My mother's mother was also Lebanese. Her name was Ramza, and she loved a young man in Lebanon, but her parents wanted her to marry a man who had left Lebanon and gone to Brazil. He went over to Lebanon and married my grandmother and took her back to Brazil.

My grandmother had a brother in Greenville. When my mother was 15 years old, she and Sittee Ramza -- sittee means grandmother -- came from Brazil and visited him. My mother met my daddy while she was here. My mother told the story that they met on a train, perhaps the train between Greenville and New Bern, and they spoke French because it was the only language they both knew. I guess they fell in love.

When my mother and Sittee Ramza were getting ready to go back to Brazil, they were at the station with their bags packed and my dad ran down to the station and got their bags and told her that she couldn't leave! He wanted to marry her. They were married in 1914, and I was born in New Bern in 1915.

My grandmother didn't go back to Brazil. Her husband was there, but she stayed with us. She was kind of strong-minded.

When Sittee Ramza came to New Bern, she learned to read and write in English, and she loved novels, especially love stories. She kept us busy going up to the library to get her books. She would read to all these ladies who couldn't read a word. The living room would be crowded with them.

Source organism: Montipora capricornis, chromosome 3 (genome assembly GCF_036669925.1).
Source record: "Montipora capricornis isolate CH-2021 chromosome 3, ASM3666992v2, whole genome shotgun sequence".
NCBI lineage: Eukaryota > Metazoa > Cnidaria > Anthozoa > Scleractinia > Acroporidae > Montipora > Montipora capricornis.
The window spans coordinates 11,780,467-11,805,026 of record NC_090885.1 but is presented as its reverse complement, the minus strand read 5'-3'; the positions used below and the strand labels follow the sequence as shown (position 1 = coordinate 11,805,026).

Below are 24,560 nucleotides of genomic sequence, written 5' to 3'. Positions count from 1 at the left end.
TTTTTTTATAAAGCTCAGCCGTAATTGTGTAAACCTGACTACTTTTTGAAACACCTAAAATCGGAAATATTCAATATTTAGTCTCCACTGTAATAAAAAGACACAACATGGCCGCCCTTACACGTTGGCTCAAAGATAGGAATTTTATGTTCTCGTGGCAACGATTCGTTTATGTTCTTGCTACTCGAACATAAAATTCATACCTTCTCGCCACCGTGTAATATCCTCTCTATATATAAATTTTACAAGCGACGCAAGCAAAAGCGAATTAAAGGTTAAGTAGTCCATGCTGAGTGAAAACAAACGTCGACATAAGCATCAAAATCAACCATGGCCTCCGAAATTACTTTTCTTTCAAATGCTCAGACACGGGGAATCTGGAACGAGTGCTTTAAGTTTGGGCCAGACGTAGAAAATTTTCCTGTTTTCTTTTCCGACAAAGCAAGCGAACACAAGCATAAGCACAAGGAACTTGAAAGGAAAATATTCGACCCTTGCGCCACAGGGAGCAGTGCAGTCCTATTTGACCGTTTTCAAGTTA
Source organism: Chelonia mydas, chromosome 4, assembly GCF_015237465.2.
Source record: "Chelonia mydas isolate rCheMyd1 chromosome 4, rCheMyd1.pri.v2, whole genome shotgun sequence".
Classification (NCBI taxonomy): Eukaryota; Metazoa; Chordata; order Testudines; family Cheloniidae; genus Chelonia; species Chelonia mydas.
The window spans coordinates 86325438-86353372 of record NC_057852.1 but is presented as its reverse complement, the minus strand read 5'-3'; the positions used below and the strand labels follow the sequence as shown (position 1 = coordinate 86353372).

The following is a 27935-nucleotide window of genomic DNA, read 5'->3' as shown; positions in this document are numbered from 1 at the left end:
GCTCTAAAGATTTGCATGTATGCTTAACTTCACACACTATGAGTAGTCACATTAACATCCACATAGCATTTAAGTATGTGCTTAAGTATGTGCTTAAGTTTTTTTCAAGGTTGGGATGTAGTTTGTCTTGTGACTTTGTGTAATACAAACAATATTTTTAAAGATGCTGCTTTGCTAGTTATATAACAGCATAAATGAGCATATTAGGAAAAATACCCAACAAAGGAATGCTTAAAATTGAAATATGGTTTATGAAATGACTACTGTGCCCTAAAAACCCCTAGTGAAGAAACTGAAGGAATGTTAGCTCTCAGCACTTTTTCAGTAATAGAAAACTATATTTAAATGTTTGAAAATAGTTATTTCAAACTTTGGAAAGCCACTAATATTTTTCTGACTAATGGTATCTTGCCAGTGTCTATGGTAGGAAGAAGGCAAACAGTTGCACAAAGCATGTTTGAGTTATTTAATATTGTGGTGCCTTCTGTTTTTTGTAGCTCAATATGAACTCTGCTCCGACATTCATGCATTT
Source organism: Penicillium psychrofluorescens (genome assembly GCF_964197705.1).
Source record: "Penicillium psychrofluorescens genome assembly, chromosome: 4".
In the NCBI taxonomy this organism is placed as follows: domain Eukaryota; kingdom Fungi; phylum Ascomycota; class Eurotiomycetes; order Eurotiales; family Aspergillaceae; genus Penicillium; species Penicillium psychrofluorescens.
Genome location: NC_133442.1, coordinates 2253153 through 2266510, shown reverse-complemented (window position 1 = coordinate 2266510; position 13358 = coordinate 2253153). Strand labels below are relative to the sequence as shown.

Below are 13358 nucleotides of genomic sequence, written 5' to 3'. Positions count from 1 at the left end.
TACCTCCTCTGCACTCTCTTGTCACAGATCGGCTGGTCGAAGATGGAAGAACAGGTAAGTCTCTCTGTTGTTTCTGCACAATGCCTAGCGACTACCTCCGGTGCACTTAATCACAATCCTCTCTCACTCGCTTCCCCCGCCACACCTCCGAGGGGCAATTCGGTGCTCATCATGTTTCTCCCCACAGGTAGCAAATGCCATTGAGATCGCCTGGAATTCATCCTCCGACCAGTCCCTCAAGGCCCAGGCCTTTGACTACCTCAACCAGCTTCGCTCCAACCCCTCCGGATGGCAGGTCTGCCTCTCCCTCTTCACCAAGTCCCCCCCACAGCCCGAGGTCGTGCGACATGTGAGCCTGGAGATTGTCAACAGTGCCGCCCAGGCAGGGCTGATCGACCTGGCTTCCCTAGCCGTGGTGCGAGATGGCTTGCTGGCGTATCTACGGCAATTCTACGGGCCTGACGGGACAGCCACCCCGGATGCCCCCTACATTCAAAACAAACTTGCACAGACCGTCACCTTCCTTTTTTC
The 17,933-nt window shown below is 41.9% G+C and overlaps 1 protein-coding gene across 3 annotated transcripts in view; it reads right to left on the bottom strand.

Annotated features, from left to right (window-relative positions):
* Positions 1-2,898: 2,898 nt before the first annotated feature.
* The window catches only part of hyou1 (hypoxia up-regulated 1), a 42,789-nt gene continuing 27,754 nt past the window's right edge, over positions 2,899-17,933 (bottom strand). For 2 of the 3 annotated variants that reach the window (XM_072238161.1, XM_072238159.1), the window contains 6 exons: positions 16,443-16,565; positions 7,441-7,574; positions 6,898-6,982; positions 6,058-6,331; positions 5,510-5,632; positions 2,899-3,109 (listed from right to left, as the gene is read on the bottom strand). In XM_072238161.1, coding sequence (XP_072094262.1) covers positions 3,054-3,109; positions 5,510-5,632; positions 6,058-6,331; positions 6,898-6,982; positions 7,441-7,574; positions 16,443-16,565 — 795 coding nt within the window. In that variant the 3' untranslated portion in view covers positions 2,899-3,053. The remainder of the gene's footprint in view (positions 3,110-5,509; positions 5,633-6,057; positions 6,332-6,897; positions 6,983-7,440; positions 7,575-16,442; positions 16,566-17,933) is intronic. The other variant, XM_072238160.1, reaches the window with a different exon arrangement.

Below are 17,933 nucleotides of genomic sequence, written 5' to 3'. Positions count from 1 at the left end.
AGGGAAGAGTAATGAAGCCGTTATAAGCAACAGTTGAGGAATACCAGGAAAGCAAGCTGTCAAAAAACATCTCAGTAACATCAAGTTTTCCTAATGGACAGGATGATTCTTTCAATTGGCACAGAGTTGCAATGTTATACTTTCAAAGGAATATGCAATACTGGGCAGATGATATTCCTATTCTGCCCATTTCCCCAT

These were all Lebanese women. They'd come every day and they'd sit in the living room and she'd read to them or tell a story. She'd start a novel and she'd read part of it and they couldn't wait for her to finish it. The books were in English, but she'd read in Arabic.

Some of the old ones, like my father's mother, Nasima, never learned to speak any English at all. Nasima wore the long black robes and head shawls like women did in Lebanon. She came over here when she was 85 years old, and she lived to be 112. She always had a rosary in her hand, and she smoked the Turkish pipe, the narghile. All of the older women did. They'd sit around and listen to my other grandmother's stories and just pass around that one pipe.